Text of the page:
Brokerage bonuses of this nature usually contain a provision requiring that you not remove the assets from the broker for a year.   Nevertheless, a prudent self-directed investor who views online trading platforms as largely all providing the same level of service can easily receive one of these bonuses every year by rotating their account between ETrade, TD Ameritrade, Ally Invest and perhaps others.   Even though these bonuses are fully taxable, they represent a nice windfall when you make a practice switching brokers in order receive one every year.

See our comparison of online brokers here.



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Savings and CD Rates Move Higher In April – 5 Interesting Nationally Available Rates

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Following the Fed’s raising of the Fed funds rate in March, we have seen savings and CD rates begin to tick higher as we move towards the Fed’s second meeting with Jay Powell as Fed Chairman.  

Powell’s testimony following his first meeting in March continues to indicate that the Fed will be raised by 25 basis points at least 2 more times before the end of 2018 and as many as 7 more times between now and the end of 2019.   That continues to cause us to be very reluctant to recommend CDs.  However, our president has opted to engage China in a trade war, and against an increasingly uncertain economic environment that creates, small CD exposure can provide some protection within your investment portfolio.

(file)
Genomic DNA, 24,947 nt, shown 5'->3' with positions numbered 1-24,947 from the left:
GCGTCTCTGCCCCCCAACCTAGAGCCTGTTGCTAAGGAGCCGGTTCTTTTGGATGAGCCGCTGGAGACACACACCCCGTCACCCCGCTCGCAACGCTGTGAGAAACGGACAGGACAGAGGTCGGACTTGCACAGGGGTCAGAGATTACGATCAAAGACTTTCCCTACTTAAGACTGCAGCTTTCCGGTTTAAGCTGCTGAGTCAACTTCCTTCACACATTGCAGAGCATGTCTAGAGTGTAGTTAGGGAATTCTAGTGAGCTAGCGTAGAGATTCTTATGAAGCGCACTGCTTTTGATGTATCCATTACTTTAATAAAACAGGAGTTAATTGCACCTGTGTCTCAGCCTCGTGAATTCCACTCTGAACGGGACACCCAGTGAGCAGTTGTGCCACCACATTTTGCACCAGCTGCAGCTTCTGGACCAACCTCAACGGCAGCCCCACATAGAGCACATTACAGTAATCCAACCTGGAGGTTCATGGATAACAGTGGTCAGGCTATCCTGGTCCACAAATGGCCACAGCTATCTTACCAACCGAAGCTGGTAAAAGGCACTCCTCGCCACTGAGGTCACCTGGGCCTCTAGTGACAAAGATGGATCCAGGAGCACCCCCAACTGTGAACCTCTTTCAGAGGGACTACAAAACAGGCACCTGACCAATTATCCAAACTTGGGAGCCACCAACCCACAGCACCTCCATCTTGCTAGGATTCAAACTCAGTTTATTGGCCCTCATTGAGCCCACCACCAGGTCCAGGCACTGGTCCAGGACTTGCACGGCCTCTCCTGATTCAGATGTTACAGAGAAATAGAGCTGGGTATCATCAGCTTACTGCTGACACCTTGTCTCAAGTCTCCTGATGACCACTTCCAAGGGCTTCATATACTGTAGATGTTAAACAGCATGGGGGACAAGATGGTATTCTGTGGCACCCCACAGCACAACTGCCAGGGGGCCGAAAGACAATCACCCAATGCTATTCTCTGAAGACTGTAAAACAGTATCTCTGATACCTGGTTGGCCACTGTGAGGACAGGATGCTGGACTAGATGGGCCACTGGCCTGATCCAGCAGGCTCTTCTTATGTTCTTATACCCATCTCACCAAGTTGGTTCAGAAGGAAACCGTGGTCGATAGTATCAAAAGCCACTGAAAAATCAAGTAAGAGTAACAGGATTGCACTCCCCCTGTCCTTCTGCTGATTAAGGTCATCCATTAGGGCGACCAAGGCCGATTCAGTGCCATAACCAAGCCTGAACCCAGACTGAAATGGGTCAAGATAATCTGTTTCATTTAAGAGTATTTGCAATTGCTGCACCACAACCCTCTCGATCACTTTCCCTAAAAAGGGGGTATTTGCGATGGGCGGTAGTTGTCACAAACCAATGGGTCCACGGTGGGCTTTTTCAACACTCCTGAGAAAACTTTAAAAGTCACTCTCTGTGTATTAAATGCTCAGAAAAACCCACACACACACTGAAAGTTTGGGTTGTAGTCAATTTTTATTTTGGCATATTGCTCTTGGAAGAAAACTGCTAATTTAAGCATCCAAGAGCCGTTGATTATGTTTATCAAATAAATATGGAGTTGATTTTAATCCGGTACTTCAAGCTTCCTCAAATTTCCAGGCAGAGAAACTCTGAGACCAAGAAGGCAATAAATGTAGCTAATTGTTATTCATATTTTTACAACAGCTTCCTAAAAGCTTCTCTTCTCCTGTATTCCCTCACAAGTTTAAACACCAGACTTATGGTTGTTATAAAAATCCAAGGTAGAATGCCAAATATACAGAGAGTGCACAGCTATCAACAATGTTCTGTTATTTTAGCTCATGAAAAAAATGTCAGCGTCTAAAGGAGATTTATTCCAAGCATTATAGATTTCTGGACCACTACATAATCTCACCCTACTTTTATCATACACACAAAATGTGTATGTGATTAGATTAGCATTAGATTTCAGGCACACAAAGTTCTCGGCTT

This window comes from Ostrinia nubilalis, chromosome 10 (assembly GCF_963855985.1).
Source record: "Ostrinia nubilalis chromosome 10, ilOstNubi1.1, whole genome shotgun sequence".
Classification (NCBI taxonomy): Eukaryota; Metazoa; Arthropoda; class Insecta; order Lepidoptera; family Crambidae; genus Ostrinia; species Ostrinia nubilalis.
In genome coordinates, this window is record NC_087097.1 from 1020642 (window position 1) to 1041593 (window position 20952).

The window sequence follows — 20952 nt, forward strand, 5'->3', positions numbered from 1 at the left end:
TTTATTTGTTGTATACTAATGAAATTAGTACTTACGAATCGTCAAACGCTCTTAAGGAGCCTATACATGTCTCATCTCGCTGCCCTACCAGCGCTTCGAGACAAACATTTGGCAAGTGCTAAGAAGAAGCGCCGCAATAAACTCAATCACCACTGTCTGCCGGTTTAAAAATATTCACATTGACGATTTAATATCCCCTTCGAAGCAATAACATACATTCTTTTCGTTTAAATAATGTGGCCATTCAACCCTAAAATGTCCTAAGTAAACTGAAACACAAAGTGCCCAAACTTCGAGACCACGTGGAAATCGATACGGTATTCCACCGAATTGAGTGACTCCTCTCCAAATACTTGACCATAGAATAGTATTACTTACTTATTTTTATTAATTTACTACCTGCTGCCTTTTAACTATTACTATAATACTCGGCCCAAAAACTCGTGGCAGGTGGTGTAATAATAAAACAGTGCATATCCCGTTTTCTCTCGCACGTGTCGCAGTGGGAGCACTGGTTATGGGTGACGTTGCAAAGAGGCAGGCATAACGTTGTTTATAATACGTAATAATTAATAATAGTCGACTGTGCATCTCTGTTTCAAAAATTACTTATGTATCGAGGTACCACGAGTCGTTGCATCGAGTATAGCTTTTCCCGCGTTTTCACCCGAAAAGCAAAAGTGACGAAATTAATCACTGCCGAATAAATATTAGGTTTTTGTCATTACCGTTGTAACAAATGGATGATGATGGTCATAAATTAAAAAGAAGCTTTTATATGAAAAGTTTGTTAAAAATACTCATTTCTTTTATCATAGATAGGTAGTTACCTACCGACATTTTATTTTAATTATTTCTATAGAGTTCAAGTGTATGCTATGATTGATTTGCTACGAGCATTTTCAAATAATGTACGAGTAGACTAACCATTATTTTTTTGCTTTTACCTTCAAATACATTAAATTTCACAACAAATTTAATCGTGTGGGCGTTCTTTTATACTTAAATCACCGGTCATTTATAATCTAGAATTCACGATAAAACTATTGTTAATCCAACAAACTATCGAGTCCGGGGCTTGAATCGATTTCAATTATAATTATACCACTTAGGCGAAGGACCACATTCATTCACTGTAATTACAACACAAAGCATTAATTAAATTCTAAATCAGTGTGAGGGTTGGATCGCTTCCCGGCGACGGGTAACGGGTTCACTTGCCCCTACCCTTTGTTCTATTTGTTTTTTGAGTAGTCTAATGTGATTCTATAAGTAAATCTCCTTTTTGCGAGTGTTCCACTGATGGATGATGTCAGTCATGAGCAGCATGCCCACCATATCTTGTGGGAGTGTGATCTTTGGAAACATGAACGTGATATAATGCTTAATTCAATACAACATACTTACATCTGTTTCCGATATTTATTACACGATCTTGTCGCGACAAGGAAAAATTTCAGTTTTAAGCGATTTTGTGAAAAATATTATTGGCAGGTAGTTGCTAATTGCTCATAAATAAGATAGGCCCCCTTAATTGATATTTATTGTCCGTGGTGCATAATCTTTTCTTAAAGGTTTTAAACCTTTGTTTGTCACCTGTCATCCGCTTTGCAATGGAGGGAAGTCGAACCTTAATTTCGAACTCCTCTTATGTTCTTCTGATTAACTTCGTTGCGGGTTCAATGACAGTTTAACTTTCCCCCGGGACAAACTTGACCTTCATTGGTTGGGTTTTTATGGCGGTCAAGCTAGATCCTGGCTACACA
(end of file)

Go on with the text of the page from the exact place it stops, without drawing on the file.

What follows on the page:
Here are 5 products that have caught our attention as we begin April.

1. Popular Direct – 2.00% Savings rate

Popular Direct is a subsidiary of Banco Popular North America, a bank that continues to be the subject of acquisition rumors.  The online bank’s website was recently revamped, and it now has raised their savings rate all the way to 2.00% for new depositors.  We generally encourage depositors to be careful to stay below FDIC insurance limits with FDIC limits and we would recommend extraordinary caution here.

2. Purepoint – 1.75% Savings rate

Purepoint is a relatively new name in the space and we have written about the bank before.  There is plenty of things not to like about Purepoint (such as odd customer service hours and offering better rates in some areas than others), but the customer reviews on BestCashCow are generally very good.   The recent move in their savings rate to 1.75% shows some commitment to continue to be aggressive.